I was working on a method that accepts a regular expression and a string to check this expression against.

public bool match_case_insensitive(str regexp, str toMatch)
    bool match = /<regexp>/i := toMatch;
    if(match) println(toMatch);
    return match;

Assume the following regular expression: (.*[e]){2}, which matches any string with at least two e's. Assume the following string to check: merely

Calling match_case_insensitive("(.*[e]){2}", "merely") will return false.

Evaluating the expression in the terminal will yield true: /(.*[e]){2}/ := "merely" returns bool:true and it is the same for /(.*[e]){2}/i := "merely" when case-insensitive.

I would expect /<regexp>/i in my function to evaluate to /(.*[e]){2}/i but this is apparently not true. What is the supposed difference between running the raw comparison in the terminal and using this method? I think Rascal has no support for capturing groups, as I couldn't find it in the documentation. Another reason I can think of is that Rascal escapes all string characters and therefore a string can never really contain a regex that contains metacharacters.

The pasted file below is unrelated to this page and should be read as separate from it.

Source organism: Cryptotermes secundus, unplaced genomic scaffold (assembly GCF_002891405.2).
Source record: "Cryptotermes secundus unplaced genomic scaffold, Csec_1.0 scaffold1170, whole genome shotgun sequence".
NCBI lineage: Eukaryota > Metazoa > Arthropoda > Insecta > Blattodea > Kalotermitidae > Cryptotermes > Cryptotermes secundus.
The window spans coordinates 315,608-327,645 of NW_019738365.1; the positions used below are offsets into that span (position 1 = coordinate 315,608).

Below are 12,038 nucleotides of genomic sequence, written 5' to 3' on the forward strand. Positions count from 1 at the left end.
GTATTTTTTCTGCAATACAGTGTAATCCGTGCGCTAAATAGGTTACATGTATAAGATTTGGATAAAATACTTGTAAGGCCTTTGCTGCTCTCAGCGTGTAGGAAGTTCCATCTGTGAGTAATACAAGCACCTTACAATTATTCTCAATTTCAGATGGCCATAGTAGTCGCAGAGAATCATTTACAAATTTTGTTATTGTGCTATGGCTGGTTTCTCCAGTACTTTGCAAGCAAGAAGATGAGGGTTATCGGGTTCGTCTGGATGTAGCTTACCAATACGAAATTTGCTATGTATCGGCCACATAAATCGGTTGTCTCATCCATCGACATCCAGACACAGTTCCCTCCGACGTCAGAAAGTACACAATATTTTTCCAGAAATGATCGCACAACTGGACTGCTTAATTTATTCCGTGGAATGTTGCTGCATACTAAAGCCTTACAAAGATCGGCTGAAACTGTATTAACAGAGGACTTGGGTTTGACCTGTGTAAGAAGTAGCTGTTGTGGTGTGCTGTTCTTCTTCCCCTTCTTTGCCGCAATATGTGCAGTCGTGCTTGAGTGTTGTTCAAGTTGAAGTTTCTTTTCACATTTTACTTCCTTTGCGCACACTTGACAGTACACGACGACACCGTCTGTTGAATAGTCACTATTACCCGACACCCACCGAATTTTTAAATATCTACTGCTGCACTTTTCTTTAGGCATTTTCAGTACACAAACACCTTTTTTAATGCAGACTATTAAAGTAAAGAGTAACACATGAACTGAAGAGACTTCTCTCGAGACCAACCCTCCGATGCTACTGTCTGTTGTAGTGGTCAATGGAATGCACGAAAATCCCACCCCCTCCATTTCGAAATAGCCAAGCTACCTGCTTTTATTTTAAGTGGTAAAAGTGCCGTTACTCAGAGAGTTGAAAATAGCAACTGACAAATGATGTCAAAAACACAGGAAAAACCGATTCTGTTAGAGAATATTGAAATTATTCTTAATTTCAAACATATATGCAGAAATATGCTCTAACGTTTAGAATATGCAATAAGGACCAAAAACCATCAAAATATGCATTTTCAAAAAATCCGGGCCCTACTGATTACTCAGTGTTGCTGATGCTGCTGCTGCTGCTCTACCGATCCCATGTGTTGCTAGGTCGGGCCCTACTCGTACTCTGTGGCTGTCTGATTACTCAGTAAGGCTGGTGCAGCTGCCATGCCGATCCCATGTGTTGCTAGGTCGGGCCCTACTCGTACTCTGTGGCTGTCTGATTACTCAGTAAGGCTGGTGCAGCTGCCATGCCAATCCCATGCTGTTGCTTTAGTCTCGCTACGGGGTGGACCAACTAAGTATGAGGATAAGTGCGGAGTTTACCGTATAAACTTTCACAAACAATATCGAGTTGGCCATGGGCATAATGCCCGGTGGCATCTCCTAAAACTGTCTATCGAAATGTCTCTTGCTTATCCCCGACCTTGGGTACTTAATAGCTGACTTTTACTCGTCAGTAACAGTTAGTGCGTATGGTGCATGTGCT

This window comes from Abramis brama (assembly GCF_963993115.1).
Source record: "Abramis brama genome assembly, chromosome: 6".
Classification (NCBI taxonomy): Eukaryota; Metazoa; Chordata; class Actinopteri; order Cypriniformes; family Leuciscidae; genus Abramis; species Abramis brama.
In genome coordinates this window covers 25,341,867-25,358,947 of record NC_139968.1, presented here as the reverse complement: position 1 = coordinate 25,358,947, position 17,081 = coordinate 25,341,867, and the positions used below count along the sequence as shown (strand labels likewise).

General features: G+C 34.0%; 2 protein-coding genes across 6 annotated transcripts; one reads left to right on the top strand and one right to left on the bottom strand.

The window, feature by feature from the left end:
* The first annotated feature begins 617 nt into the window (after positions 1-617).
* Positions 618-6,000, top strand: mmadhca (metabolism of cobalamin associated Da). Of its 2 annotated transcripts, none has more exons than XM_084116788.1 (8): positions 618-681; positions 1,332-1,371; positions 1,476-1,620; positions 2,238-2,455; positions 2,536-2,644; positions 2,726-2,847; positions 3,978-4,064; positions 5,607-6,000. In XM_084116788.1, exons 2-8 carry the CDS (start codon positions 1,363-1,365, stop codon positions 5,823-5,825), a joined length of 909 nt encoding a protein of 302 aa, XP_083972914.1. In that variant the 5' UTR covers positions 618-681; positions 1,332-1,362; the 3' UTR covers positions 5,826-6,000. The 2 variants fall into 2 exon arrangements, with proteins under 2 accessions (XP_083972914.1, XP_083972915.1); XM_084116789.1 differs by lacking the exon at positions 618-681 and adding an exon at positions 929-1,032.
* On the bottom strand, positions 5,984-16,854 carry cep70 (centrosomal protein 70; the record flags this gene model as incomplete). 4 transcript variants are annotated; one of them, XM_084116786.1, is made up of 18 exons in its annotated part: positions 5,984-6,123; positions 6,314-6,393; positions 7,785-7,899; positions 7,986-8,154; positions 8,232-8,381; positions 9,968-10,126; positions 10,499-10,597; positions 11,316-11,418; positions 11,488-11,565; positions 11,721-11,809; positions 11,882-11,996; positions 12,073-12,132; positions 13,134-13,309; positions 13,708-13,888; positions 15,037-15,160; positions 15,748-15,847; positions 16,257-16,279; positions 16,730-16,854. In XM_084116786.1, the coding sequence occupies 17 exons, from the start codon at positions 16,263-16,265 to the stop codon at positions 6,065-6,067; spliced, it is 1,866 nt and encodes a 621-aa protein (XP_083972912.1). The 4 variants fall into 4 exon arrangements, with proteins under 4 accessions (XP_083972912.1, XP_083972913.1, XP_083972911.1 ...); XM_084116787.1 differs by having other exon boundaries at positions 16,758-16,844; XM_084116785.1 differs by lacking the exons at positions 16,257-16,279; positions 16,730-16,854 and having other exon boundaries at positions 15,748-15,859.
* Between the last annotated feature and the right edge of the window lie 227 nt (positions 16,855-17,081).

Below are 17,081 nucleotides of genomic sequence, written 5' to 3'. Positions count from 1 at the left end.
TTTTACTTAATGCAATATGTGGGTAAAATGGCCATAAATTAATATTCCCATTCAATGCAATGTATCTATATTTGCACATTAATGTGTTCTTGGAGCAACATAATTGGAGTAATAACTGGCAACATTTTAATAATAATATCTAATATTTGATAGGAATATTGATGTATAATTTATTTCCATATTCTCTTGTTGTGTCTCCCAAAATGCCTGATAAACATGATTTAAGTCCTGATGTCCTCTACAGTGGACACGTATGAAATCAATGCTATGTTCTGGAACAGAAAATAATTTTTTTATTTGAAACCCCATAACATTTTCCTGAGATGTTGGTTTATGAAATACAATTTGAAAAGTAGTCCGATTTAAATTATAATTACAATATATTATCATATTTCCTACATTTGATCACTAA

1. you deduced correctly, at interpolation time Rascal will escape meta characters (I do hope all of them) so you can not construct regular expressions dynamically. So regex=".";//:= "bla" will expand to /\./ := "bla" before even compiling the regular expression.
  2. the notation does support capturing groups as using this notation <name: regex>

    rascal>if (/<a:a*><b:b*>/ := "aaabbb")

    >>>>>println("<a> - <b>");

    aaa - bbb

| improve this answer | |
  • Thank you! It's quite a shame though that it's not really possible. – Zimano Nov 29 '18 at 15:29
  • 1
    thanks for the feedback. it's was a design decision trade-off made on purpose, since the pattern sublanguage is used freely everywhere (also for dynamic dispatch between functions) and we want/need to make that fast, the compiler should know about the patterns statically. If we'd deviate from that here only, we would get language design inconsistency. Also, dynamic regular expressions are much harder to debug and reason about for correctness. but that's a weaker argument. thanks again! – Jurgen Vinju Nov 29 '18 at 15:33

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